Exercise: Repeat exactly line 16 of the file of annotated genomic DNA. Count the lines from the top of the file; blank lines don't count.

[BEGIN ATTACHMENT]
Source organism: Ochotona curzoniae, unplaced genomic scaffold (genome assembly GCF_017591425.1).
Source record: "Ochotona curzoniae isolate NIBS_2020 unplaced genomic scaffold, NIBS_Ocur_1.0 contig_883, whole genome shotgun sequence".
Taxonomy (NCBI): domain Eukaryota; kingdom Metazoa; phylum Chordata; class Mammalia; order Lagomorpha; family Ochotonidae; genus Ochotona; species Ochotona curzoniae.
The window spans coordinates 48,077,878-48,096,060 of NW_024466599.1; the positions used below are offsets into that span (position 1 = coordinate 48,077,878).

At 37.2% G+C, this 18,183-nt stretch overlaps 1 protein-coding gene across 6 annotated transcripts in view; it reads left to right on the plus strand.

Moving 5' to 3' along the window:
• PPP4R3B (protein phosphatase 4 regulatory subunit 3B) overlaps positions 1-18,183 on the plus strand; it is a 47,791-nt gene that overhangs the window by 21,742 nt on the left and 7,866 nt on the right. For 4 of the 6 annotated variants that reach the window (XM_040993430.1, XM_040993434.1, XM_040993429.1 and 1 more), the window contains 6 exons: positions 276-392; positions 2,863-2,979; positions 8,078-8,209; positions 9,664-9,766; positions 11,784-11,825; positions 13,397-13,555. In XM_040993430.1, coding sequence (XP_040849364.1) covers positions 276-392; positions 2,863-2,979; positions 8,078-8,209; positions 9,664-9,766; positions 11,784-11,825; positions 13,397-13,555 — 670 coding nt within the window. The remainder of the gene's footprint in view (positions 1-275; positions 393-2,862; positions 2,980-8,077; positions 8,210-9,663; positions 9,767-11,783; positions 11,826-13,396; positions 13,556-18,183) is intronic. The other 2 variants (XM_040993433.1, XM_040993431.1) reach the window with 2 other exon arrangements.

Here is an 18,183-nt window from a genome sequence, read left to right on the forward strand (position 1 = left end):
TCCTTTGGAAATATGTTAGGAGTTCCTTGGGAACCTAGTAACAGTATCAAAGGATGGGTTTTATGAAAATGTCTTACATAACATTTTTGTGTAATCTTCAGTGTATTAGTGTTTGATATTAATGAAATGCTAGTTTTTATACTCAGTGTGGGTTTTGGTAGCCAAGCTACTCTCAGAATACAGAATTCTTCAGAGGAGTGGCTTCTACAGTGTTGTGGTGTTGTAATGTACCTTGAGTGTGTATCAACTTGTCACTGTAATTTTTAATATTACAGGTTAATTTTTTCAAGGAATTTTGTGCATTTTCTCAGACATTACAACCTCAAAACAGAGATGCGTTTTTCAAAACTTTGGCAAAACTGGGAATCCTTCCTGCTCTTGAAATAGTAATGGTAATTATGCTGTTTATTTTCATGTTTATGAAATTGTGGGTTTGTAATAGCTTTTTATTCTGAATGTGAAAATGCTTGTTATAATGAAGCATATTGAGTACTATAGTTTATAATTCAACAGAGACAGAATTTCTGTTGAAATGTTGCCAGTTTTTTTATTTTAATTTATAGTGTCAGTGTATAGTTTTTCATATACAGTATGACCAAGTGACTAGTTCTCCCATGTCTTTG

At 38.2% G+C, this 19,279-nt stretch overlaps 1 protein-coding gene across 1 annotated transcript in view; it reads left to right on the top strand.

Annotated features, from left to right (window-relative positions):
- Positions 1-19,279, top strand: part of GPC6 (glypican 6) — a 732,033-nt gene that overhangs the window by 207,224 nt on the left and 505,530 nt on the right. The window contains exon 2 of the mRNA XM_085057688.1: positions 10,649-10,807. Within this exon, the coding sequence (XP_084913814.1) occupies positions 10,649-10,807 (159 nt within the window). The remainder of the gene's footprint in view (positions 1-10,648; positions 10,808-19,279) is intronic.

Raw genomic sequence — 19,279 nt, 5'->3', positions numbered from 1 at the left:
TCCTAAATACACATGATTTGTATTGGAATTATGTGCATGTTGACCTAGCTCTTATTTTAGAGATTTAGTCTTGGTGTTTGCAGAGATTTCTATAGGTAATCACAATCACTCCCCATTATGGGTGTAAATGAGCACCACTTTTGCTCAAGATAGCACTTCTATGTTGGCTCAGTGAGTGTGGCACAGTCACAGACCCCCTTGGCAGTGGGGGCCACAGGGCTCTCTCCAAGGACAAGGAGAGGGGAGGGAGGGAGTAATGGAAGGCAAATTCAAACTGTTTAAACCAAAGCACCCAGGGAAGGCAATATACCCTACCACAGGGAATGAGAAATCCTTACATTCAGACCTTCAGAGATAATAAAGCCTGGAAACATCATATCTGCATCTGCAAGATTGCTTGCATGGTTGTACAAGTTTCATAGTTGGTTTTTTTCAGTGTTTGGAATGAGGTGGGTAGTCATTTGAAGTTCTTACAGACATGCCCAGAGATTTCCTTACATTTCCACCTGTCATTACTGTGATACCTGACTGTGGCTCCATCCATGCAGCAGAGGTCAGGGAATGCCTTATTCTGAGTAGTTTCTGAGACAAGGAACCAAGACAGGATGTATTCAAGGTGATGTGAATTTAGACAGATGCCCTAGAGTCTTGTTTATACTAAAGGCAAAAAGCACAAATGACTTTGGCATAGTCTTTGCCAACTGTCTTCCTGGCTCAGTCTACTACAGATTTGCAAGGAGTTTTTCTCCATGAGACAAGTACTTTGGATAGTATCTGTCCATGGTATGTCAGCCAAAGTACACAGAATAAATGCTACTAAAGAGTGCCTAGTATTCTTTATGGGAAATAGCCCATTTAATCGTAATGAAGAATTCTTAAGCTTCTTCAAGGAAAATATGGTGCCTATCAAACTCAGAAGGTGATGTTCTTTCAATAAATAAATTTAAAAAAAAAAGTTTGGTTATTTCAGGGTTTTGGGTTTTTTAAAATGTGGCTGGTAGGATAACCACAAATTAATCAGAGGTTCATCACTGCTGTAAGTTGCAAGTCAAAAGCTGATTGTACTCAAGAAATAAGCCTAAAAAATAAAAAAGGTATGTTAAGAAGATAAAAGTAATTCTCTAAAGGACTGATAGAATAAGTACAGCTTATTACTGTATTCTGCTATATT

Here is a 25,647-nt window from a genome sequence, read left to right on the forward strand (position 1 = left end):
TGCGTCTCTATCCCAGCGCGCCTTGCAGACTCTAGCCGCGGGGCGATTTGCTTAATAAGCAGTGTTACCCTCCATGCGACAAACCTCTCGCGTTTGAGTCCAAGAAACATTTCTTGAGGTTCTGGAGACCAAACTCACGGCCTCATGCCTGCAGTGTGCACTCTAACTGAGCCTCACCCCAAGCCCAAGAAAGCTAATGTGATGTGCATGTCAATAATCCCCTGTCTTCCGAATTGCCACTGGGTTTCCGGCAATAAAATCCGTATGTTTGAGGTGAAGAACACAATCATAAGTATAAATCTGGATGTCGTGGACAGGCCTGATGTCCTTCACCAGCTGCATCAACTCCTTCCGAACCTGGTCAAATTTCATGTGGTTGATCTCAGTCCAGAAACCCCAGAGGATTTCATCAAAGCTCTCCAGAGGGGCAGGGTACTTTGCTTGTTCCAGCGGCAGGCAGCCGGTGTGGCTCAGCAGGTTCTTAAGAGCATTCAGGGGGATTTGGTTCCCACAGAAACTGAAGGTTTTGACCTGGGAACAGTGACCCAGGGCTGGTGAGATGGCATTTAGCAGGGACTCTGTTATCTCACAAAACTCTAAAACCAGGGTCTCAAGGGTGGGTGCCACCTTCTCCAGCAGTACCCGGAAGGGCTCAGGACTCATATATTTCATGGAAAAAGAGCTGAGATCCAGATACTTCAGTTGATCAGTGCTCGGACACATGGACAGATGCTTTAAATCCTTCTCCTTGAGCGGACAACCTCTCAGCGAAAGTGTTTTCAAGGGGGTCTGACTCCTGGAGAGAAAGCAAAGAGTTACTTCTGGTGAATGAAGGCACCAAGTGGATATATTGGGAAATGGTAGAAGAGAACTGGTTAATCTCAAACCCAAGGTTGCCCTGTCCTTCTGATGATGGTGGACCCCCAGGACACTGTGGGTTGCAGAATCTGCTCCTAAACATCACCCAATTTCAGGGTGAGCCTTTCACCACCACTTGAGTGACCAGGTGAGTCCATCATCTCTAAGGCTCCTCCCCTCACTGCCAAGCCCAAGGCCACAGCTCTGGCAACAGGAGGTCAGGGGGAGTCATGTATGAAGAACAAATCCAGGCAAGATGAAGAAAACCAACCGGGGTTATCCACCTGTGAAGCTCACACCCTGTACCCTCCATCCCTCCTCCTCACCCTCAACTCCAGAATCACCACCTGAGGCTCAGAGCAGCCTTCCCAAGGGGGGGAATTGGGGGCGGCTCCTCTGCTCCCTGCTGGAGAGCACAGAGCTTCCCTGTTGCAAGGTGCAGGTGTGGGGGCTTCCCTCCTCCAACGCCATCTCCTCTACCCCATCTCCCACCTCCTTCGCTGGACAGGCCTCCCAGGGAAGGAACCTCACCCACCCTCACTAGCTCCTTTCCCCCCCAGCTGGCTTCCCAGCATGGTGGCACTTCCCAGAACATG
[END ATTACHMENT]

TGCGTCTCTATCCCAGCGCGCCTTGCAGACTCTAGCCGCGGGGCGATTTGCTTAATAAGCAGTGTTACCCTCCATGCGACAAACCTCTCGCGTTTGAGTCCAAGAAACATTTCTTGAGGTTCTGGAGACCAAACTCACGGCCTCATGCCTGCAGTGTGCACTCTAACTGAGCCTCACCCCAAGCCCAAGAAAGCTAATGTGATGTGCATGTCAATAATCCCCTGTCTTCCGAATTGCCACTGGGTTTCCGGCAATAAAATCCGTATGTTTGAGGTGAAGAACACAATCATAAGTATAAATCTGGATGTCGTGGACAGGCCTGATGTCCTTCACCAGCTGCATCAACTCCTTCCGAACCTGGTCAAATTTCATGTGGTTGATCTCAGTCCAGAAACCCCAGAGGATTTCATCAAAGCTCTCCAGAGGGGCAGGGTACTTTGCTTGTTCCAGCGGCAGGCAGCCGGTGTGGCTCAGCAGGTTCTTAAGAGCATTCAGGGGGATTTGGTTCCCACAGAAACTGAAGGTTTTGACCTGGGAACAGTGACCCAGGGCTGGTGAGATGGCATTTAGCAGGGACTCTGTTATCTCACAAAACTCTAAAACCAGGGTCTCAAGGGTGGGTGCCACCTTCTCCAGCAGTACCCGGAAGGGCTCAGGACTCATATATTTCATGGAAAAAGAGCTGAGATCCAGATACTTCAGTTGATCAGTGCTCGGACACATGGACAGATGCTTTAAATCCTTCTCCTTGAGCGGACAACCTCTCAGCGAAAGTGTTTTCAAGGGGGTCTGACTCCTGGAGAGAAAGCAAAGAGTTACTTCTGGTGAATGAAGGCACCAAGTGGATATATTGGGAAATGGTAGAAGAGAACTGGTTAATCTCAAACCCAAGGTTGCCCTGTCCTTCTGATGATGGTGGACCCCCAGGACACTGTGGGTTGCAGAATCTGCTCCTAAACATCACCCAATTTCAGGGTGAGCCTTTCACCACCACTTGAGTGACCAGGTGAGTCCATCATCTCTAAGGCTCCTCCCCTCACTGCCAAGCCCAAGGCCACAGCTCTGGCAACAGGAGGTCAGGGGGAGTCATGTATGAAGAACAAATCCAGGCAAGATGAAGAAAACCAACCGGGGTTATCCACCTGTGAAGCTCACACCCTGTACCCTCCATCCCTCCTCCTCACCCTCAACTCCAGAATCACCACCTGAGGCTCAGAGCAGCCTTCCCAAGGGGGGGAATTGGGGGCGGCTCCTCTGCTCCCTGCTGGAGAGCACAGAGCTTCCCTGTTGCAAGGTGCAGGTGTGGGGGCTTCCCTCCTCCAACGCCATCTCCTCTACCCCATCTCCCACCTCCTTCGCTGGACAGGCCTCCCAGGGAAGGAACCTCACCCACCCTCACTAGCTCCTTTCCCCCCCAGCTGGCTTCCCAGCATGGTGGCACTTCCCAGAACATG